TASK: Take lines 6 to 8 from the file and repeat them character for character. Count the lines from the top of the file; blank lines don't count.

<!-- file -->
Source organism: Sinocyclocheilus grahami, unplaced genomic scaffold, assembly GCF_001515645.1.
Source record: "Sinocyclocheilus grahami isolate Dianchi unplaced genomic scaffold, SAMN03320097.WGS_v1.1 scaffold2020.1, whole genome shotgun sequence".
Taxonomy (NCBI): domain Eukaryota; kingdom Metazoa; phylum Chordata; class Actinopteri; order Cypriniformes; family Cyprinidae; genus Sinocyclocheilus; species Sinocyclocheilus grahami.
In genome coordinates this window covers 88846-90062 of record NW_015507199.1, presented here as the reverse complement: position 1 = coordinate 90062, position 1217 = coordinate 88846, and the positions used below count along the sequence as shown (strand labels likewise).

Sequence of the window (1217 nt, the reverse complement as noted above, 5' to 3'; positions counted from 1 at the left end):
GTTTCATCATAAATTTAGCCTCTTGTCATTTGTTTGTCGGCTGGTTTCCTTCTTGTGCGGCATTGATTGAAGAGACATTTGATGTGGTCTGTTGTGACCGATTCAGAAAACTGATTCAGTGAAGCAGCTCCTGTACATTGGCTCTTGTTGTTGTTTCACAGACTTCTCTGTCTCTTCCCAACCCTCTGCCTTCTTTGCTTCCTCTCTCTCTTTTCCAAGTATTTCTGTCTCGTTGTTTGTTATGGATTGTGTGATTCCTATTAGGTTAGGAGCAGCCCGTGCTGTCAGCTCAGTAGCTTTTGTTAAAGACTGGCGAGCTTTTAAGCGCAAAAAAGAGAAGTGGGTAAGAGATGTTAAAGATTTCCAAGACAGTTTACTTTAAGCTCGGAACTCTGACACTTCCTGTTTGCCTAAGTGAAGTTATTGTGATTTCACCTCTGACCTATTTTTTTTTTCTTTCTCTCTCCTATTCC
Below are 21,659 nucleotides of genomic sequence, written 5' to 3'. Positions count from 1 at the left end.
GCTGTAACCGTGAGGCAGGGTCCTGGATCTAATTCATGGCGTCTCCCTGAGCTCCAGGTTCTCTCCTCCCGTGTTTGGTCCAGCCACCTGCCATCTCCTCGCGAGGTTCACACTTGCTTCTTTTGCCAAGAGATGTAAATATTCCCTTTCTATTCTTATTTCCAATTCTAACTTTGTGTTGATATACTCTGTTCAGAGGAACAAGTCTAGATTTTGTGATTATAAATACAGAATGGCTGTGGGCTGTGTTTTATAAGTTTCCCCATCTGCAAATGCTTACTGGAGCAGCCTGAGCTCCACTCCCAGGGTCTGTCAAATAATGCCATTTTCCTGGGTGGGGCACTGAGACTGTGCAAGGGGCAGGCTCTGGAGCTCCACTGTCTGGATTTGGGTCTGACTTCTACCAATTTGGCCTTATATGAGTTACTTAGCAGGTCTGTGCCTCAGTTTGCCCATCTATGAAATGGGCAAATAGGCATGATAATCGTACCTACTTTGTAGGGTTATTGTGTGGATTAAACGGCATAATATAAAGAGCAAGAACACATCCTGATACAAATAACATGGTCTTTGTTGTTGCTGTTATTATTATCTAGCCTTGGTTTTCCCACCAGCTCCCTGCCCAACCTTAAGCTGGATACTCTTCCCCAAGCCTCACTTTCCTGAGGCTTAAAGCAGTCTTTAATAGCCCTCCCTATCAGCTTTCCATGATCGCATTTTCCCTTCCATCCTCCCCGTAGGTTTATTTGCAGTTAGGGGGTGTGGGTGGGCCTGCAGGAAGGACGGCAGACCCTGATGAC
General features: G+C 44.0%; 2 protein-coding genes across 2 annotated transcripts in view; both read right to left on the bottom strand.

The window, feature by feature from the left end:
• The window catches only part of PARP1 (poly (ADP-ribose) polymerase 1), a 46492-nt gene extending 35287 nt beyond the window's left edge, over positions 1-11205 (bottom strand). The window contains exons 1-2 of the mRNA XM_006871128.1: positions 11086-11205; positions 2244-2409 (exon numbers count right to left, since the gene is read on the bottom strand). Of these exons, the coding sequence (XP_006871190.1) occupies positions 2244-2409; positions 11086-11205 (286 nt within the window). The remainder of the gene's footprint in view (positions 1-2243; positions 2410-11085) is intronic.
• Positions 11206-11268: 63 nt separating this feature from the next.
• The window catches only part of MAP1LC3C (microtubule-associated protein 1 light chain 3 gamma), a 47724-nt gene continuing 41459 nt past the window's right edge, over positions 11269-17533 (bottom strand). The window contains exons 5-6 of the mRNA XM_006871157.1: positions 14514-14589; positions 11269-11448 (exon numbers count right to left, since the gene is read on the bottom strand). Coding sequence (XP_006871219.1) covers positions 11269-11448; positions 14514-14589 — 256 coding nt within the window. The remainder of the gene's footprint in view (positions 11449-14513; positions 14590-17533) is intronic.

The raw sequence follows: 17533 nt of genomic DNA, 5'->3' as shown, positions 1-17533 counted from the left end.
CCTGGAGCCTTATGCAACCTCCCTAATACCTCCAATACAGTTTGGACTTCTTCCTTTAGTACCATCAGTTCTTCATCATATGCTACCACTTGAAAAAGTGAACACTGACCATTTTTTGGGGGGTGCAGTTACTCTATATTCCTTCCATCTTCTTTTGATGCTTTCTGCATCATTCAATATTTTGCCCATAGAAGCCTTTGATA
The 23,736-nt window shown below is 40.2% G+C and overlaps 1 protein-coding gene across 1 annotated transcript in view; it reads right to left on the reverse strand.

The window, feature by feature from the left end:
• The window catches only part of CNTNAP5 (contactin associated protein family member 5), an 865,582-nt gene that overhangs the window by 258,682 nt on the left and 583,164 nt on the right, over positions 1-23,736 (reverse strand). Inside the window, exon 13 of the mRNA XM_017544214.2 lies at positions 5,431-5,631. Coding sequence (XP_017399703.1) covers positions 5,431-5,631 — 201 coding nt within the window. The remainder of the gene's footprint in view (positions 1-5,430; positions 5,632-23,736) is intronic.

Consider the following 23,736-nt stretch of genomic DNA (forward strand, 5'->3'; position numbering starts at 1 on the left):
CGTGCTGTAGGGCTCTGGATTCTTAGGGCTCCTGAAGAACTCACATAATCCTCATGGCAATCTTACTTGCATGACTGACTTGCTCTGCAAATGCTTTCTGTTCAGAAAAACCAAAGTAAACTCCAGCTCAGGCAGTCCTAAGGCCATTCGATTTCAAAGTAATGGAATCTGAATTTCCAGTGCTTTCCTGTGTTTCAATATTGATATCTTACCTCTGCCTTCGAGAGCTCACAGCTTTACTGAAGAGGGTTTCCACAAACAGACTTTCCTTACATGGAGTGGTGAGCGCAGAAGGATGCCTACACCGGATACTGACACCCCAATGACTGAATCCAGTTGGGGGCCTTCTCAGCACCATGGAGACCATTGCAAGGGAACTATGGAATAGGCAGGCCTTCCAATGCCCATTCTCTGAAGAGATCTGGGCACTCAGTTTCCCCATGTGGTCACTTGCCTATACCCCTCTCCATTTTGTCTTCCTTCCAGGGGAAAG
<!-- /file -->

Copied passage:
GTTTCATCATAAATTTAGCCTCTTGTCATTTGTTTGTCGGCTGGTTTCCTTCTTGTGCGGCATTGATTGAAGAGACATTTGATGTGGTCTGTTGTGACCGATTCAGAAAACTGATTCAGTGAAGCAGCTCCTGTACATTGGCTCTTGTTGTTGTTTCACAGACTTCTCTGTCTCTTCCCAACCCTCTGCCTTCTTTGCTTCCTCTCTCTCTTTTCCAAGTATTTCTGTCTCGTTGTTTGTTATGGATTGTGTGATTCCTATTAGGTTAGGAGCAGCCCGTGCTGTCAGCTCAGTAGCTTTTGTTAAAGACTGGCGAGCTTTTAAGCGCAAAAAAGAGAAGTGGGTAAGAGATGTTAAAGATTTCCAAGACAGTTTACTTTAAGCTCGGAACTCTGACACTTCCTGTTTGCCTAAGTGAAGTTATTGTGATTTCACCTCTGACCTATTTTTTTTTTCTTTCTCTCTCCTATTCC
Below are 21,659 nucleotides of genomic sequence, written 5' to 3'. Positions count from 1 at the left end.
GCTGTAACCGTGAGGCAGGGTCCTGGATCTAATTCATGGCGTCTCCCTGAGCTCCAGGTTCTCTCCTCCCGTGTTTGGTCCAGCCACCTGCCATCTCCTCGCGAGGTTCACACTTGCTTCTTTTGCCAAGAGATGTAAATATTCCCTTTCTATTCTTATTTCCAATTCTAACTTTGTGTTGATATACTCTGTTCAGAGGAACAAGTCTAGATTTTGTGATTATAAATACAGAATGGCTGTGGGCTGTGTTTTATAAGTTTCCCCATCTGCAAATGCTTACTGGAGCAGCCTGAGCTCCACTCCCAGGGTCTGTCAAATAATGCCATTTTCCTGGGTGGGGCACTGAGACTGTGCAAGGGGCAGGCTCTGGAGCTCCACTGTCTGGATTTGGGTCTGACTTCTACCAATTTGGCCTTATATGAGTTACTTAGCAGGTCTGTGCCTCAGTTTGCCCATCTATGAAATGGGCAAATAGGCATGATAATCGTACCTACTTTGTAGGGTTATTGTGTGGATTAAACGGCATAATATAAAGAGCAAGAACACATCCTGATACAAATAACATGGTCTTTGTTGTTGCTGTTATTATTATCTAGCCTTGGTTTTCCCACCAGCTCCCTGCCCAACCTTAAGCTGGATACTCTTCCCCAAGCCTCACTTTCCTGAGGCTTAAAGCAGTCTTTAATAGCCCTCCCTATCAGCTTTCCATGATCGCATTTTCCCTTCCATCCTCCCCGTAGGTTTATTTGCAGTTAGGGGGTGTGGGTGGGCCTGCAGGAAGGACGGCAGACCCTGATGAC